Stuck in a rut. Try as you might not to think about what just happened, or didn’t happen but should have, still you can’t let go. Even if you want to let go, and you’re not sure you want to, the “insult” sticks in your head like Velcro.
In your mind, an endless mental vicious cycle of resentment or doubt or regret or anger spins: “She’s always so difficult!” “He doesn’t care about my feelings!” No peace is to be found.
Of course, this endless vicious cycle of thoughts and feelings isn’t restricted to a relationship with a romantic partner, but no one else affects us as powerfully.
What to do? Are we doomed to suffer this mental torture of self and partner, this tyranny of the mind?
Consider this analogy: The stomach secretes stomach acid to help us digest food, but too much stomach acid can cause discomfort and disease. Our brain secretes thoughts and feelings. The brain can overdo it, too, and with severe negative consequences.
There’s one more important part of this analogy: We don’t identify with our stomach acid, but we generally do identify with our thoughts and feelings. Our thoughts and feelings collectively define how we see ourselves. However, that self-identification traps us. Like a caged tiger at the zoo, pacing back and forth behind bars, our thoughts and feelings never rest in this self-made prison.
Upside of mindfulness
Enter the concept of “mindfulness,” which, though having ancient roots in Buddhism, has become in recent years part of the mainstream discussion about mental self-help. What is mindfulness?
There are various ways to describe mindfulness, and books are written on the subject. In short, it’s to realize that you are the observer, the witness, of this mental show and not the mental show itself. It’s a step back, to observe and not get caught up in the fray.
Without judging good or bad, mindfulness is accepting what’s happening right now with full attention. Although you may act on thoughts and feelings as they arise, you are free not to. No cage. They aren’t you.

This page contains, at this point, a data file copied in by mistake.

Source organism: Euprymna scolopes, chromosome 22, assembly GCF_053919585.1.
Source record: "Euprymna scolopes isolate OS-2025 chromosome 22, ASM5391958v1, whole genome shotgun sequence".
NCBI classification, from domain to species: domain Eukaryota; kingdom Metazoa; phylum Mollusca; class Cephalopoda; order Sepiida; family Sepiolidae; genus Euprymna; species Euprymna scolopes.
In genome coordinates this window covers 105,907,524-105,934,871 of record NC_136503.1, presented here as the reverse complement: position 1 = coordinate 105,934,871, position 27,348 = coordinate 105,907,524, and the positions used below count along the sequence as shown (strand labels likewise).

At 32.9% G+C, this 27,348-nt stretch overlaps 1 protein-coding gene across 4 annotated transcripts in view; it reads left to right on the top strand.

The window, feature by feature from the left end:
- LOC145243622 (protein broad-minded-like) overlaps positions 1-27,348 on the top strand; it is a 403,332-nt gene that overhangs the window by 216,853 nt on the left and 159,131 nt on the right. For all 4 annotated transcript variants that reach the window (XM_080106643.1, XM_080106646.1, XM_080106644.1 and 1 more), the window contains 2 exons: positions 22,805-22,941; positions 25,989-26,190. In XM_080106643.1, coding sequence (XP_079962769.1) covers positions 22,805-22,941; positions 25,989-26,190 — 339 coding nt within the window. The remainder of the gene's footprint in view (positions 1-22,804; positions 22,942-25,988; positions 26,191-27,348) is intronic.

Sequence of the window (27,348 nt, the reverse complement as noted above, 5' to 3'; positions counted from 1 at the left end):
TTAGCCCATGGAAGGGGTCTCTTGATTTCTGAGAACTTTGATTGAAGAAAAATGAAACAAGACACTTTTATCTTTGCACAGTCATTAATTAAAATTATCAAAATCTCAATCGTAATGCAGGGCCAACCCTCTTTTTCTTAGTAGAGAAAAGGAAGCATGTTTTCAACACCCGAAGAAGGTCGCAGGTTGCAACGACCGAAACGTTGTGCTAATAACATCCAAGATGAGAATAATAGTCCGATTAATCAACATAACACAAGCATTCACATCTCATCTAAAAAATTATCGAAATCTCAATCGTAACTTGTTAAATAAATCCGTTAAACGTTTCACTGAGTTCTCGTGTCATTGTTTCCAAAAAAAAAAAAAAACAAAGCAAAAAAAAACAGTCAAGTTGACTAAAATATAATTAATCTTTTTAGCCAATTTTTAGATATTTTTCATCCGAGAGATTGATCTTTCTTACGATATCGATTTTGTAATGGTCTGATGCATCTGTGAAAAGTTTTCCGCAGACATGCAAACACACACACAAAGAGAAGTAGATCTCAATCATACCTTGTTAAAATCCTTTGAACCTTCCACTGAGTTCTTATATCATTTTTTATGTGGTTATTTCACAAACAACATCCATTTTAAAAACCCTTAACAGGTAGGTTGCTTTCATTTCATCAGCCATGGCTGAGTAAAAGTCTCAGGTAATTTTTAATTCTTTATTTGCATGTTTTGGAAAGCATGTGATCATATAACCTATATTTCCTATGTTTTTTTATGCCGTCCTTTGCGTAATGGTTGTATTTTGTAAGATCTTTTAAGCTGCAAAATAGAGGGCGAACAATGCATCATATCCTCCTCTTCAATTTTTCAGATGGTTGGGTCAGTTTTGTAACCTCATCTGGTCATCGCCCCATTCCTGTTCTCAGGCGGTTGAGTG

Mindfulness takes practice, because though fundamentally simple, mindfulness must swim upstream against a current of habits. There are, for example, meditation techniques to help strengthen mindfulness. But mindfulness can be applied when doing the dishes and in our conversations with our partner.
What’s the upside of mindfulness, especially for our romantic relationships? We’ve talked about the tyranny of the mind. Once you depose the tyrant, you can see and hear your partner more clearly. You naturally empathize more, criticize less. (More wag, less bark!) Hear the words and tone, see the facial expression and look deeply into your partner’s eyes. With no desire to interrupt, be fully engaged, listening and watching with your full attention. You’re free to act on thoughts and feelings that are loving and supportive rather than critical or spiteful. You have the power to decide.
Do you want to be the puppet or the puppeteer? You can be the boss.
Nancy Andersen, Licensed Marriage and Family Therapist, provides counseling for couples and individuals in her Loyola Corners office in Los Altos. For more information, call 833-9574 or visit nancyandersenmft.com.